LONDON - Cosmetic surgery is
altering not just how people look but how they feel by changing perceptions of
middle age, a study showed Monday.
Global research group AC Nielsen surveyed people in 42
countries and found 60 percent of Americans, the world's biggest consumers of
cosmetic surgery and anti-aging skincare, believe their sixties are the new
On a global scale, three out of five consumers believed forties was the new
"Our forties are being celebrated as the decade where we can be comfortable
and confident in both personal and financial terms. The majority of global
consumers really believe life starts at forty," AC Nielsen Europe President and
CEO Frank Martell said.
But that doesn't mean they want to look their age.
Healthier eating, longer lifespans and higher disposable incomes have helped
to hold back the years. However, for many people the biggest boost is coming
from the surgeon's scalpel, the survey found.
Confirming Russians' status among the world's biggest consumers of luxury
goods, 48 percent of them, the highest percentage globally, said they would
consider cosmetic surgery to maintain their looks. One in three Irish consumers,
28 percent of Italians and Portuguese, and one in four U.S., French and British
consumers felt the same.
"Cosmetic surgery has become more acceptable and financially it's become
affordable. Our mothers might have gone to Tupperware parties but this
generation is more likely to be invited to Botox parties," Martell said.
With wrinkle-buster botox now considered mainstream, Martell's tip for the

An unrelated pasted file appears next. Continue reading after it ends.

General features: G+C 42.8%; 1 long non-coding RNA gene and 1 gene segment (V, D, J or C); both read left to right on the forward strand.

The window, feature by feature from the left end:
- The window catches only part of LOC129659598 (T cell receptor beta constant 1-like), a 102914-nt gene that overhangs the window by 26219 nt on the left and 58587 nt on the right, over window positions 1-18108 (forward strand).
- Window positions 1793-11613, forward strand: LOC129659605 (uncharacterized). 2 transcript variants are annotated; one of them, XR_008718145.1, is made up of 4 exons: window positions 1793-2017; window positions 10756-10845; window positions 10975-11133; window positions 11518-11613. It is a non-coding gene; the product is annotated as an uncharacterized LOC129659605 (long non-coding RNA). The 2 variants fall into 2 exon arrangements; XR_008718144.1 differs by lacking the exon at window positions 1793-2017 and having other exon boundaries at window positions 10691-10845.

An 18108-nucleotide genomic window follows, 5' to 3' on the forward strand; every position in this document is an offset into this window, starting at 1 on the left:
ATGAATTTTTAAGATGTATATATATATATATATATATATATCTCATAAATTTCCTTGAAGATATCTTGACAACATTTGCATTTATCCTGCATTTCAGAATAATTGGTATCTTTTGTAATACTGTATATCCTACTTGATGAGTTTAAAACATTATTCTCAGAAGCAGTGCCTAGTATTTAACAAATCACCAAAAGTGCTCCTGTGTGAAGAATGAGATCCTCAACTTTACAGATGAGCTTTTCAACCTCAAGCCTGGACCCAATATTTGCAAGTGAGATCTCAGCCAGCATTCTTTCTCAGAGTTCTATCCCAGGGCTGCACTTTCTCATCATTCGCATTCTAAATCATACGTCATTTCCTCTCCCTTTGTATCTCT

next beauty trend was fat-removing liposuction in your lunch break.
"Lunchtime 'lipo' is likely to become the next cosmetic "special" on the
menu," he said.
AC Nielsen's findings underline how a quest for youth has created one of the
world's fastest growing businesses.
Cosmetic surgery surged 35 percent in Britain in 2005 compared with a year
earlier, data showed from The British Association of Aesthetic Plastic Surgeons.
Top sellers in the U.K. are botox at 400 pounds, eye surgery at 5,000 pounds
and combined face and eyelift at 8,000 pounds.
"We're seeing more and more facial procedures, particularly people having
their eyes done, we are getting people of all ages, even people in their
eighties are getting surgery to refresh them," said Douglas McGeorge, president
of the British Association of Aesthetic Plastic Surgeons.
Those who blanch at the idea of going under the knife are fuelling another
boom with sales of anti-aging skincare the fastest growing in the skincare
business, AC Nielsen said.
And to tap that multibillion dollar seam, companies are scrambling to
discover ever more unusual products.
French beauty group Clarins will launch in January what it says is the
world's first spray to protect skin from the electromagnetic radiation created
by mobile phones and electronic devices like laptops.
It says the spray contains molecules derived from microorganisms living near
undersea volcanoes and from plants which survive in extreme conditions such as
alongside motorways and in Siberia.